AA Predicts Rise in Petrol Prices

The Automobile Association (AA) LogoAccording to the latest fuel prices report from The Automobile Association (AA), pump costs are on the rise once again after a slight decline of less than a month. This comes due to a rebound in the cost of oil over the last 3 weeks feeding through to higher diesel and petrol prices.

After an average penny per litre fall in UK petrol prices, the cost slowly increased by one-third of a penny in the last week. The AA has put the average petrol price at 136.07p per litre. Right now, the most expensive petrol is at 137.4p per litre in Northern Ireland. The average cost for diesel is 139.77p per litre right now, which is 1.72p less than in the middle of May. The most expensive is at 140.5p per litre in Scotland.

Drivers are losing out due to the rising price of oil feeding through into prices at the pump much faster than the falling prices did, the motorists’ association said. Because of this, the short decline in oil prices was pretty much ignored altogether since they would have risen again by the time the fall was factored into the pump price. Even though, in the 4 weeks until the middle of June, the average price of petrol fell by 0.86p a litre, the underlying cost fell even more and faster. This short-changed motorists by at least 2p per litre during the period. The AA calculates that this cost the average 2-vehicle family £8.49.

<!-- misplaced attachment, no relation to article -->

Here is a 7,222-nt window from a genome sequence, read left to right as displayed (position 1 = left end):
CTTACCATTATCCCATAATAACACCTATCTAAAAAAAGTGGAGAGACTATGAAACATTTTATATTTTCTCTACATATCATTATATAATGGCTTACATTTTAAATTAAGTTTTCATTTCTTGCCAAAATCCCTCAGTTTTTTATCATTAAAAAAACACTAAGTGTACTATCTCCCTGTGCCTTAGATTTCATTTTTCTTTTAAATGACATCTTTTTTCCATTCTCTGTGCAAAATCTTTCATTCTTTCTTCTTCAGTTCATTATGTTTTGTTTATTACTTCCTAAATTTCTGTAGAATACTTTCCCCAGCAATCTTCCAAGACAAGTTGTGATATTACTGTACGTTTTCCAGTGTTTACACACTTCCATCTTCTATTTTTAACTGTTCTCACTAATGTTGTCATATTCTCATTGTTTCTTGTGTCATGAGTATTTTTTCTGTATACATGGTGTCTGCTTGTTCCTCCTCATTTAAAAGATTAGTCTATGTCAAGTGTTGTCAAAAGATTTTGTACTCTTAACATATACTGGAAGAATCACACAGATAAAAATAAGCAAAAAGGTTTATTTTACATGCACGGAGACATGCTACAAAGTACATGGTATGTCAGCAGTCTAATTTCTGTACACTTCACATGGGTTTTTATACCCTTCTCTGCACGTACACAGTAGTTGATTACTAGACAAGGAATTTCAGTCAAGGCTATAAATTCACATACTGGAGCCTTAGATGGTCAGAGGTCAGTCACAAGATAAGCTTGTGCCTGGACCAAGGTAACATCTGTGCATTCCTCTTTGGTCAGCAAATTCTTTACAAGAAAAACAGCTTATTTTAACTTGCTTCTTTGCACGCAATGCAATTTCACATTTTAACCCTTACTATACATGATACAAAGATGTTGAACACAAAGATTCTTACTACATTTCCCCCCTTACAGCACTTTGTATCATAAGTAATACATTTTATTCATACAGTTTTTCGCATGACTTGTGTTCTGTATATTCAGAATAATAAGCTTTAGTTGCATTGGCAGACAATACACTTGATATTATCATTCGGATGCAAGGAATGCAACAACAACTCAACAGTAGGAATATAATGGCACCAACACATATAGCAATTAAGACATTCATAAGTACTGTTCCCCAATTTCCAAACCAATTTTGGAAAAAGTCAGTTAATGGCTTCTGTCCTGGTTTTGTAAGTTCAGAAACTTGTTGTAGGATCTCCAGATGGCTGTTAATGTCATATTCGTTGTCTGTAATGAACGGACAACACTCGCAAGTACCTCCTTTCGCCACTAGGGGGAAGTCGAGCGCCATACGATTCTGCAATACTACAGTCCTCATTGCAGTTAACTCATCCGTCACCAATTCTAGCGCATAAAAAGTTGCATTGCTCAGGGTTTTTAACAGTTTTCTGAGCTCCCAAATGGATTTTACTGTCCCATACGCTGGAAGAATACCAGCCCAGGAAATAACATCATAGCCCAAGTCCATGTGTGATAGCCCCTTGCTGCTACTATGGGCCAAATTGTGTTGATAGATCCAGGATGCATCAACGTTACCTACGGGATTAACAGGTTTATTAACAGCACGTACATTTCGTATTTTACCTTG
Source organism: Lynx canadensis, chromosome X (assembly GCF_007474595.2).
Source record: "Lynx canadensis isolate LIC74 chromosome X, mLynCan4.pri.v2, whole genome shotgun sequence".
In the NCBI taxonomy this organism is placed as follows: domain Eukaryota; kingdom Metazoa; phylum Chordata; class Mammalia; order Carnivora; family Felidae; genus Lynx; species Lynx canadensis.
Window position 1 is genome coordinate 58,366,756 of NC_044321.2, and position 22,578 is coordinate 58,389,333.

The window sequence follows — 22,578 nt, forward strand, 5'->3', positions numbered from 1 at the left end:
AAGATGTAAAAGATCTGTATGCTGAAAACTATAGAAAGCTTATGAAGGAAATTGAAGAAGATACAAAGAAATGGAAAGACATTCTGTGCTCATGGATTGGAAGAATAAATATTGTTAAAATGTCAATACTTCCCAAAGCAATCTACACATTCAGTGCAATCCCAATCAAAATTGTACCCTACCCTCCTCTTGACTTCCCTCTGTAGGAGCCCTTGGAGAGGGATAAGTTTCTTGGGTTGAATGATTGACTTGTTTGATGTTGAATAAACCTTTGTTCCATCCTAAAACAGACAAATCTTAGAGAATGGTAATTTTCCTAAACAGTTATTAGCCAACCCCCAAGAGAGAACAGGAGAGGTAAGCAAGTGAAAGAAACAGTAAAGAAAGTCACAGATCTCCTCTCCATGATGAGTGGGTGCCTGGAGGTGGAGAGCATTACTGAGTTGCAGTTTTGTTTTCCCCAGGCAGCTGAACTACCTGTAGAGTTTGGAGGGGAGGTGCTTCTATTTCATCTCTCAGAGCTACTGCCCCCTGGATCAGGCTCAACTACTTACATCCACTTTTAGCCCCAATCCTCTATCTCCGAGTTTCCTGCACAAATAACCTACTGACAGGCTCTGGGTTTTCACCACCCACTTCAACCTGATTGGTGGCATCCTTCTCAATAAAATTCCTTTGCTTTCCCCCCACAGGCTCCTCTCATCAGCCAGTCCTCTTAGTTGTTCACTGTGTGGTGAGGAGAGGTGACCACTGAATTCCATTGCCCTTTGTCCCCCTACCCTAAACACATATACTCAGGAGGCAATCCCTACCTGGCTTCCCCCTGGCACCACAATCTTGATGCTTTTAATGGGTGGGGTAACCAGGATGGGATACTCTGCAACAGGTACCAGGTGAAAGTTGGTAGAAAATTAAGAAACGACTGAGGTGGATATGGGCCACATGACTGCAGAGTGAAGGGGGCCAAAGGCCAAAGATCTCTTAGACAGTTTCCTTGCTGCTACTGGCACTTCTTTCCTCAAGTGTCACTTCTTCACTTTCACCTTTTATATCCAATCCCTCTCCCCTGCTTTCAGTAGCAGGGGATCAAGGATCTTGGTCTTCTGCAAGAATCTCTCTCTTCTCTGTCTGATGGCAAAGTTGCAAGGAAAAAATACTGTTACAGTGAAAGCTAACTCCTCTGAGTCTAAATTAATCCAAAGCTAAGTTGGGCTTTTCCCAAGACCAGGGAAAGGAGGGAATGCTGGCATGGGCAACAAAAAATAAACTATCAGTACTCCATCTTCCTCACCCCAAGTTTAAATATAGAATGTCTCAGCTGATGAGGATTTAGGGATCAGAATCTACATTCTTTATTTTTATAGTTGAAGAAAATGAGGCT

Brent crude oil prices were trading at about $115 per barrel through much of March, which put the average price of petrol around 133.5p per litre. Then the cost of oil steadily rose in April to more than $126 per barrel, sending petrol prices to 137.43p a litre by May 9. Oil prices fell to less than $110 per barrel in early May before jumping back to $115 per barrel; however, petrol prices stayed around 135.75p a litre. This is 2.25p more than when the price of crude oil was at that level just 2 months before. Diesel prices peaked in the second week of May at 143.04p per litre.

AA president Edmund King says that motorists, consumers and the country are open to being pinched by whoever wants to make a little extra money if there isn’t transparency in the fuel and oil markets, as well as a regulator to ensure that prices are fair. The clear failure to pass on the benefit of the decline in oil prices in early May adds more weight to the demands of The Fédération Nationale d’Automobile (FIA), he added. This comes after the FIA, a coalition of motoring groups like the AA, last month demanded an inquiry into how benchmark diesel and petrol prices are determined at Rotterdam, the key trading centre in Europe.



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